stored in your corporate intranet, web servers, file servers, content management systems
and more. They allow you to discover information stored in more than 220 different file
formats and in over 109 different languages.
The Google Search Appliance is designed for customers who in addition to
finding highly relevant results need to search across a larger set of documents (up to 15
Million vs. 300,000 for the Google Mini), serve secure results, search information stored
in third party applications (like ERP, CRM, BI or other systems), and need redundancy.
ENABLING SECURE ENTERPRISE SEARCH
At Google, we understand that organizations have two kinds of information: that
available to anyone behind the firewall and privileged information that is only accessed
by a limited subset of people. The Google Search Appliance easily integrates with
existing industry standard authentication and authorization mechanisms – such as LDAP,
Active Directory, NTLM, X.509, Single Sign-On systems and more. Access control
checks are performed in real-time, thus always guaranteeing that only authorized users
view your information.
Along with the Mini, Google ships a well-written printed manual, a power cord
and two network cables — one a crossover cable used for initial setup. The Mini has only
a power button on its face, but being a server, it's designed to run continuously. Powerful
fans keep its insides cool, which is another way of saying that it's loud: Very Loud. You
won't mind as long as you can keep it in an already-noisy, closed-off server room or other
The Mini features two LAN ports, one of which is used only for initial setup. The
setup LAN port assigns a DHCP IP address to whatever computer you've connected to it.
You then open a browser and connect to the Mini's static setup address.
In the initial setup process you configure the Mini's network settings for your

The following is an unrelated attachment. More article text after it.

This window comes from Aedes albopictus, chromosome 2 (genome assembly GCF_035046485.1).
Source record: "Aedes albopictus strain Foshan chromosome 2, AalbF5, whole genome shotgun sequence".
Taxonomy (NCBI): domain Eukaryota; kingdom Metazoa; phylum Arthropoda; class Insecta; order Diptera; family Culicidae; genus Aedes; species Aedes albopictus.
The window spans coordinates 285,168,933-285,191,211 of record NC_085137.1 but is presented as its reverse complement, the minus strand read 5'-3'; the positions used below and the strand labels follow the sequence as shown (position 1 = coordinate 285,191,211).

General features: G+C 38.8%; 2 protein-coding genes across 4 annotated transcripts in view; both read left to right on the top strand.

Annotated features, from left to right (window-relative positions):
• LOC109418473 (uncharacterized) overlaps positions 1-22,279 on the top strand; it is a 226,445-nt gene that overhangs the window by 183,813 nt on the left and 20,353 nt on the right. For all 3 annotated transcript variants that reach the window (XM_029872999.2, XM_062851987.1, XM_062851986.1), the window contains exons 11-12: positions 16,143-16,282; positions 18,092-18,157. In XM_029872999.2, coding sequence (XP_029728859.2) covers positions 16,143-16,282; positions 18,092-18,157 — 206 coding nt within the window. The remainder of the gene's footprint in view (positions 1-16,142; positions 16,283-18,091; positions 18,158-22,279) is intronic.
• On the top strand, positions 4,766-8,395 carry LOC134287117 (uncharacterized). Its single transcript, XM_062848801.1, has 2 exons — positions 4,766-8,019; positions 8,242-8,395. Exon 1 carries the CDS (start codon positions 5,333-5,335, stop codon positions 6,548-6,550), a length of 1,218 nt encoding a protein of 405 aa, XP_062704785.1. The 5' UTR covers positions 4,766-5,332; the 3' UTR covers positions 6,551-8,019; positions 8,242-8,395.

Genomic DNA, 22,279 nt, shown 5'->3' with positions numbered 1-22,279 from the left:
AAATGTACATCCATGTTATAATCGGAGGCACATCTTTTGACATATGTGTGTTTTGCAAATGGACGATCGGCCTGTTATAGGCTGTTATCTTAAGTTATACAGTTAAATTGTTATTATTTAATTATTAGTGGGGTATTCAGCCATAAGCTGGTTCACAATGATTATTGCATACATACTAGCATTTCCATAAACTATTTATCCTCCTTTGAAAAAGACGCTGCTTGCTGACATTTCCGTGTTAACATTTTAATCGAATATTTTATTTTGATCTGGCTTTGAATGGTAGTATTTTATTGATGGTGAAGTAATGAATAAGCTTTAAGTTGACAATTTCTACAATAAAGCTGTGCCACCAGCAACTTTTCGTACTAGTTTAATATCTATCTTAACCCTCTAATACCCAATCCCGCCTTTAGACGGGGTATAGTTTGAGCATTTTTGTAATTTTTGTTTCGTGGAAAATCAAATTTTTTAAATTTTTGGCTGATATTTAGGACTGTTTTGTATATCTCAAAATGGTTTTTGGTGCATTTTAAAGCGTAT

organization. You'll need to know what IP address to assign it, its host name, subnet
mask, DNS servers, SMTP server and an NTP server. Because the Mini will need to
"see" all the parts of your network that you want indexed and searchable, a network
administrator will need to check that any firewalls or routing tables are properly
DOING THE CRAWL
Putting the Google Mini to work basically involves two kinds of activities: telling
it what to index and providing search access to your users.
First things first: the Mini needs to index — or "crawl" — your organization's
documents. It can access your documents three ways: HTTP (standard Web browsing),
HTTPS (secure Web browsing), and CIFS, or shared network folders. Documents
restricted to access by other protocols, such as FTP, cannot be seen by the Mini, unless
they are also accessible by one of the above three supported methods.
Using its administration interface, you supply the Mini with a list of URLs to start
its crawl. The Mini will follow links within those documents to build up a Web of
indexed files. You restrict which links the Mini follows by specifying pattern
requirements — for example, you typically setup a pattern so that the Mini follows links
only to documents in your network rather than at third-party external sites.
We can also manage global rules to allow or prevent the Mini from indexing
certain kinds of files, such as Excel documents or images. By default the Mini has dozens
of rules already in place covering a wide variety of file types, and you can easily enable
or disable each rule to suit your company's particular needs.
The Mini can index the content of 220 types of files, including HTML, PDF,
Microsoft Office, Microsoft PowerPoint, WordPerfect, Lotus Domino, Lotus 1-2-3,
compressed archives, all common e-mail formats and many more. But with convenience
comes risk. Be sure not to inadvertently expose sensitive information.
SEARCH IS KING
One of Google's marketing pitches for the Mini reads "familiarity breeds
contentment." Smartly, they're leveraging Google's existing popularity. Your customers
probably use Google to search the Web, so why not give them that same experience
inside your network?
To that end, the Google Mini provides several means for making search available
to your customers. While the Mini is primarily pitched for indexing your Intranet, you
really can index any of your sites — even those located elsewhere on the Web — and
serve your search either internally or onto the Internet.
The simplest way to provide search is to direct visitors to the Mini's default search
page. You can do this as a standalone page, or integrate the default search box into an
existing Web page. Google designed its default search to look just like its Web-based